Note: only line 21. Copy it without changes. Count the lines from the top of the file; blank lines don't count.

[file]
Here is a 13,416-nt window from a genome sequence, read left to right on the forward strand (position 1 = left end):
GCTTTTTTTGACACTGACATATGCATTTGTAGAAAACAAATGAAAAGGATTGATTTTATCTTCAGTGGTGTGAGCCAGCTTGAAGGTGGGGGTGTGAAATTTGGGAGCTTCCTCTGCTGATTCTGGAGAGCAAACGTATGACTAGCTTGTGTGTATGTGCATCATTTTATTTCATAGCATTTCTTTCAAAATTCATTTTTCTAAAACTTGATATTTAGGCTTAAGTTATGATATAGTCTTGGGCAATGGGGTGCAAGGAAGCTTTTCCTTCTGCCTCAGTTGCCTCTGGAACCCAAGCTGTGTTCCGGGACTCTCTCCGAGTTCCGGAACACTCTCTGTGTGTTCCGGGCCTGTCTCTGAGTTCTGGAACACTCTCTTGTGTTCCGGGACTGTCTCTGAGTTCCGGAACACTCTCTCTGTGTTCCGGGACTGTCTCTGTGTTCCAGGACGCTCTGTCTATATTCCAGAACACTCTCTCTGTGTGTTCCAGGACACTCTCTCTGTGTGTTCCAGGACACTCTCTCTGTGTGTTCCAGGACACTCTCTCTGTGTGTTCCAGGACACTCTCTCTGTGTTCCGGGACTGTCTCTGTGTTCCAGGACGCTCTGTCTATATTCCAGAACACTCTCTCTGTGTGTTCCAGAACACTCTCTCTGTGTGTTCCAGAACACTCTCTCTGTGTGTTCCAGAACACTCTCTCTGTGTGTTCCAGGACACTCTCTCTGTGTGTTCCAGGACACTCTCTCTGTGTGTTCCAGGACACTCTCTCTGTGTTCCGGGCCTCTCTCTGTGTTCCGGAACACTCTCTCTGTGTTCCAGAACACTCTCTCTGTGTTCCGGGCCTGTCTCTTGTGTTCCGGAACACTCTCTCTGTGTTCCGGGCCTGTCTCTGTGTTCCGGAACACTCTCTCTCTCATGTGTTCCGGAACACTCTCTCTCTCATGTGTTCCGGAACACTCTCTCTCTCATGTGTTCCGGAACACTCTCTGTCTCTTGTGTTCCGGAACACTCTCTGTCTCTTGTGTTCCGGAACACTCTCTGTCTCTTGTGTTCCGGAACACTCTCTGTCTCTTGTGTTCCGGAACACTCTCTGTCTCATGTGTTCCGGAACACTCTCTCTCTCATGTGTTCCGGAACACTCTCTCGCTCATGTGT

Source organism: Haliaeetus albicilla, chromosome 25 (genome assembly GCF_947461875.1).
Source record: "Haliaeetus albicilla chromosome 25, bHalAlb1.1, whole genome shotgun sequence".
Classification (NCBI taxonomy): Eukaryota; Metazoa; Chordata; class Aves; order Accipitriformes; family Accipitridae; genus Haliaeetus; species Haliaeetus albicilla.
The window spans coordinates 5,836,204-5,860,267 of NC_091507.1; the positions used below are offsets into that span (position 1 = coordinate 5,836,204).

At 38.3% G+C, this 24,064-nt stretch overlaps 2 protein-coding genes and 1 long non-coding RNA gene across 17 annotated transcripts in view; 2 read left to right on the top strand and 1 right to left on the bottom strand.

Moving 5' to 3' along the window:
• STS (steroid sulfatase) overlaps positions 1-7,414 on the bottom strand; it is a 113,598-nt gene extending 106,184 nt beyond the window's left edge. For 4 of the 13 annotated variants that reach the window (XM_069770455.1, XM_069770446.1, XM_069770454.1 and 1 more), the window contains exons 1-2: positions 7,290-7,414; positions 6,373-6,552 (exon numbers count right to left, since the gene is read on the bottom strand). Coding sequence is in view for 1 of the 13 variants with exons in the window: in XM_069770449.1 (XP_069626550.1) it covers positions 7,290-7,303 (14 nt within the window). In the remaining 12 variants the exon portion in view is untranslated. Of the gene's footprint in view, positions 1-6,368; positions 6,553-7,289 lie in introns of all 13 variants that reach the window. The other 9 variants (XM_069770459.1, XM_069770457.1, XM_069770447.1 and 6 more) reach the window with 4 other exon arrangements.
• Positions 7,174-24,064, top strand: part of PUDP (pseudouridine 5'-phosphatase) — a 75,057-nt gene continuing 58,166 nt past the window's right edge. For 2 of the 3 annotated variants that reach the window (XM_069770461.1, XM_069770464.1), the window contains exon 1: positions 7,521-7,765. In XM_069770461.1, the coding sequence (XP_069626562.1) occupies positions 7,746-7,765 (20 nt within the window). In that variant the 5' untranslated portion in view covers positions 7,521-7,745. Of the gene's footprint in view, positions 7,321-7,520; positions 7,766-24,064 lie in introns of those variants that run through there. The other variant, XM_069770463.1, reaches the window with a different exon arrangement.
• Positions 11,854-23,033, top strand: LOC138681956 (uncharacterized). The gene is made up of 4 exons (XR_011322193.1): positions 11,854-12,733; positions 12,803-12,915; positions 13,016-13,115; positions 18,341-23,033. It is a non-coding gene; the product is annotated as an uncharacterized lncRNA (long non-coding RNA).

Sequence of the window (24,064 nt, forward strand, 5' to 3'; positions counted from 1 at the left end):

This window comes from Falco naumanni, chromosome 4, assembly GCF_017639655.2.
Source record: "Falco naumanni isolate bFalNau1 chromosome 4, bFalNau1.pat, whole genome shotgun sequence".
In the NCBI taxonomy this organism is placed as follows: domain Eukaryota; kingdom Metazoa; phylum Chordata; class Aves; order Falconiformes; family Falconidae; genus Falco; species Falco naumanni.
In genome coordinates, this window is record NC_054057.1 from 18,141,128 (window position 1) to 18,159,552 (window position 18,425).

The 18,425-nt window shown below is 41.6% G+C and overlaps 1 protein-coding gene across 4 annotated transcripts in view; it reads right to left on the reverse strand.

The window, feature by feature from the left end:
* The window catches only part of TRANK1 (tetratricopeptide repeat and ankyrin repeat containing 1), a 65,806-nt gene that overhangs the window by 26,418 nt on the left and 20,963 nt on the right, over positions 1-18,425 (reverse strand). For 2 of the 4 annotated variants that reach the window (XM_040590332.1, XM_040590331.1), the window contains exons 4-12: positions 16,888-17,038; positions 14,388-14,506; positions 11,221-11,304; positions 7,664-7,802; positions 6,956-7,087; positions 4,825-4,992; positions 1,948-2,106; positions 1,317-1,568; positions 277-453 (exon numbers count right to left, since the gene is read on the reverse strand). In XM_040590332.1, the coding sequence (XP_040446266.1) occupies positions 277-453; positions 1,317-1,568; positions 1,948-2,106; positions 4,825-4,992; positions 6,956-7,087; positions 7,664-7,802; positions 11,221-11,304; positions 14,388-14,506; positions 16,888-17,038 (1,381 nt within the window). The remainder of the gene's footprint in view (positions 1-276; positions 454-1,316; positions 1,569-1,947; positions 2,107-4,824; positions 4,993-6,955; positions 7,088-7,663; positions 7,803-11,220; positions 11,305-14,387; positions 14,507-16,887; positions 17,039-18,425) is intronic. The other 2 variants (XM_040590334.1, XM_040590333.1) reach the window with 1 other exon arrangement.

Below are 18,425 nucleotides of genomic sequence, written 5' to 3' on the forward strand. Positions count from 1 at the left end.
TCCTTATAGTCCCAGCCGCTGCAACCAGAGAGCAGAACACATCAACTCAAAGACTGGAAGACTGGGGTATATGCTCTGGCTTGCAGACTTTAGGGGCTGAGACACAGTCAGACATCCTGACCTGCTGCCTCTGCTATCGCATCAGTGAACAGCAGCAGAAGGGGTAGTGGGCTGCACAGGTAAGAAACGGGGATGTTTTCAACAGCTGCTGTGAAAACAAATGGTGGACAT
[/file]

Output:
TCCTTATAGTCCCAGCCGCTGCAACCAGAGAGCAGAACACATCAACTCAAAGACTGGAAGACTGGGGTATATGCTCTGGCTTGCAGACTTTAGGGGCTGAGACACAGTCAGACATCCTGACCTGCTGCCTCTGCTATCGCATCAGTGAACAGCAGCAGAAGGGGTAGTGGGCTGCACAGGTAAGAAACGGGGATGTTTTCAACAGCTGCTGTGAAAACAAATGGTGGACAT